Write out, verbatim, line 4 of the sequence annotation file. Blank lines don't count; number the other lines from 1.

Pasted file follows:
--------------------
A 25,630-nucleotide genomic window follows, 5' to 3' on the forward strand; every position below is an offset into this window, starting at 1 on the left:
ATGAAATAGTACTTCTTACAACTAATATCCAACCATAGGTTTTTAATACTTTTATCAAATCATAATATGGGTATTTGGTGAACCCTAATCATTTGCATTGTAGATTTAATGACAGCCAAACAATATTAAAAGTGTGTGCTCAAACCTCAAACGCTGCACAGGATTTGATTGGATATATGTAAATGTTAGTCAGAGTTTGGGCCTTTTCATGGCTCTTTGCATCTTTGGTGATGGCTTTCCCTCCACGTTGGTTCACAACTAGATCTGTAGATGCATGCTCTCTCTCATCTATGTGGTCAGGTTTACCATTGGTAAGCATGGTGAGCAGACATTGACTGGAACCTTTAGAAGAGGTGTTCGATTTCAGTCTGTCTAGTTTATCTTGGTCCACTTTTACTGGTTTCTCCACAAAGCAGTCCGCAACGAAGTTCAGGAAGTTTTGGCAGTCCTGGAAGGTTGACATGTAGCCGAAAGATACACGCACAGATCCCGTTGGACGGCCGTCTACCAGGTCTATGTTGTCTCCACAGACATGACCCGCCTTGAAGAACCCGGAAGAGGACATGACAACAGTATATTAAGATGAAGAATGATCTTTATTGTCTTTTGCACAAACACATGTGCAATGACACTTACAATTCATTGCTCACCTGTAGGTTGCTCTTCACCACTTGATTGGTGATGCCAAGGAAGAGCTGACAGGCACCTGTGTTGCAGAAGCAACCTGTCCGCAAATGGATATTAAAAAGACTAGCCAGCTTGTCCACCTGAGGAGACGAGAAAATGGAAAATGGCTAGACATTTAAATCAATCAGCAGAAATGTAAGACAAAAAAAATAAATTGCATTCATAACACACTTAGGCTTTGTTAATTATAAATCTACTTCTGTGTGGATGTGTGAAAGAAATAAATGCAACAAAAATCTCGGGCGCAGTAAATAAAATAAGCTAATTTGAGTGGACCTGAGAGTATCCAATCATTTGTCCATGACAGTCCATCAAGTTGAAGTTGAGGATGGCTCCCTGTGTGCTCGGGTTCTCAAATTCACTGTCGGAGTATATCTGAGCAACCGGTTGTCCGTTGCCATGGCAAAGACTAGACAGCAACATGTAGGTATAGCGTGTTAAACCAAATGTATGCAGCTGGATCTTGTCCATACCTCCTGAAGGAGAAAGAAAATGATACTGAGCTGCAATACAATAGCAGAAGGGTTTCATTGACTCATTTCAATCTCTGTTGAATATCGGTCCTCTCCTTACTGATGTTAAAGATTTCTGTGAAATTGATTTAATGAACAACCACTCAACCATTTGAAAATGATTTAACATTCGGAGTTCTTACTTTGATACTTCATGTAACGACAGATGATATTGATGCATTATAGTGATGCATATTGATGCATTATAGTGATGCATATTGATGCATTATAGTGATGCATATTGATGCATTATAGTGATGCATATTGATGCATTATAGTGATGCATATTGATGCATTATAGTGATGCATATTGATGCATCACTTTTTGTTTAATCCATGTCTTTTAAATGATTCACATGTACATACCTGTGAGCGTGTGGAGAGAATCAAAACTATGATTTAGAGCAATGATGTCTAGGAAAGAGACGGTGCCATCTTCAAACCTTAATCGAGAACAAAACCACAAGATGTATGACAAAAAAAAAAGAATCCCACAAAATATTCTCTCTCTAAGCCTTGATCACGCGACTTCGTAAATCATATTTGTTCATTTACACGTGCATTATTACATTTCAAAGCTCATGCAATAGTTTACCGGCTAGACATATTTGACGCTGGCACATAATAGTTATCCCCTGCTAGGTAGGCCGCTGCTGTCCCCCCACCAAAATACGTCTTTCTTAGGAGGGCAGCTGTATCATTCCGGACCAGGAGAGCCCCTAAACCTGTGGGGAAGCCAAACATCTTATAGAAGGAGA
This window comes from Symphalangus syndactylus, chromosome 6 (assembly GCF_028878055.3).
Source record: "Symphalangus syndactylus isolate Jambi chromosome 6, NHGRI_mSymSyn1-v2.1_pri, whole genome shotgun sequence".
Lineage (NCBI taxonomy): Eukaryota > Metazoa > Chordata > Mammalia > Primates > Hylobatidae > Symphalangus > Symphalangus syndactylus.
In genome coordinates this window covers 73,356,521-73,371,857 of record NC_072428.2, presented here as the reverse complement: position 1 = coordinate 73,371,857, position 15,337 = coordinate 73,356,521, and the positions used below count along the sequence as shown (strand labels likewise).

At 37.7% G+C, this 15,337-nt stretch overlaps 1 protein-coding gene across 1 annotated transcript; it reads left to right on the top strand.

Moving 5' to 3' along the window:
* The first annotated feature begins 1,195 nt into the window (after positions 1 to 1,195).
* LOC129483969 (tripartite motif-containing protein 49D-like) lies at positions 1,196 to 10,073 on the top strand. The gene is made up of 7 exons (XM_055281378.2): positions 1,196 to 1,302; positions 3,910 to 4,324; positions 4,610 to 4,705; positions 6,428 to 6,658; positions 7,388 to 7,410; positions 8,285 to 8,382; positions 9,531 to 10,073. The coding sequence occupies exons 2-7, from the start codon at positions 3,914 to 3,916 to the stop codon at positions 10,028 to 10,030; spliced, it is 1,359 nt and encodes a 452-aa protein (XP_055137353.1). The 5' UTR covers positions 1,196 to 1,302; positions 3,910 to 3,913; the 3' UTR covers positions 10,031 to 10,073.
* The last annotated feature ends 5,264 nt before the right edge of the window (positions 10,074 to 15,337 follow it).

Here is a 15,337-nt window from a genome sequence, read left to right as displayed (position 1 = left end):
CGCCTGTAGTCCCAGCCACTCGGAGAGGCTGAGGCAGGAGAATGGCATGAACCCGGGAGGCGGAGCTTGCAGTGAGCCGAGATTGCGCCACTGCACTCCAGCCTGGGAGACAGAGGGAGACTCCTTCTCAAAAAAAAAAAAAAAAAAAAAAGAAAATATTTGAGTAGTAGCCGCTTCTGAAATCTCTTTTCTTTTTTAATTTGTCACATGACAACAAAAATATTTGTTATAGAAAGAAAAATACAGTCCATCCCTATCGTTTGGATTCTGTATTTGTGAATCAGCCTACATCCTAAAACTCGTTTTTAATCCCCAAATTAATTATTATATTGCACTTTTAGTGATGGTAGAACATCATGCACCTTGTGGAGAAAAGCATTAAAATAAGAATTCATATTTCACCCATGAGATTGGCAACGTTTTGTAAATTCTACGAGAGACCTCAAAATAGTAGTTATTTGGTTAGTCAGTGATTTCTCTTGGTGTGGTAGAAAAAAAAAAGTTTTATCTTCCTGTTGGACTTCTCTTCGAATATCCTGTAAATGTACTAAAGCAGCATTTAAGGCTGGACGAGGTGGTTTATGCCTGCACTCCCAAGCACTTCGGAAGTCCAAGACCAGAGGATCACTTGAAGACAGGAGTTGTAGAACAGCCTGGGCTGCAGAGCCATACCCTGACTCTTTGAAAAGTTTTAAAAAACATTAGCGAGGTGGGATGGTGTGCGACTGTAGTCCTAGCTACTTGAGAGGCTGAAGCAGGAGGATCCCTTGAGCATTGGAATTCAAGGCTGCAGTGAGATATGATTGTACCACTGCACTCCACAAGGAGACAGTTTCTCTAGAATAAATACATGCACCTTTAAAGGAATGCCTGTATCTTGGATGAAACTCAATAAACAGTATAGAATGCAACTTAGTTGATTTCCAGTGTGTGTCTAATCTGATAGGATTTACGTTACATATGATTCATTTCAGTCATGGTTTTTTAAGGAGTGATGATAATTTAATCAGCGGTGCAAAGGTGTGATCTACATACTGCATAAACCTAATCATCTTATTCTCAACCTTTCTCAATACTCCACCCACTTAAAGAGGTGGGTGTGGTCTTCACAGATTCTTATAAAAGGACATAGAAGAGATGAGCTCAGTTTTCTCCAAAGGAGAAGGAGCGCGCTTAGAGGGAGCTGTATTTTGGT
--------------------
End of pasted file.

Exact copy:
Source record: "Symphalangus syndactylus isolate Jambi chromosome 6, NHGRI_mSymSyn1-v2.1_pri, whole genome shotgun sequence".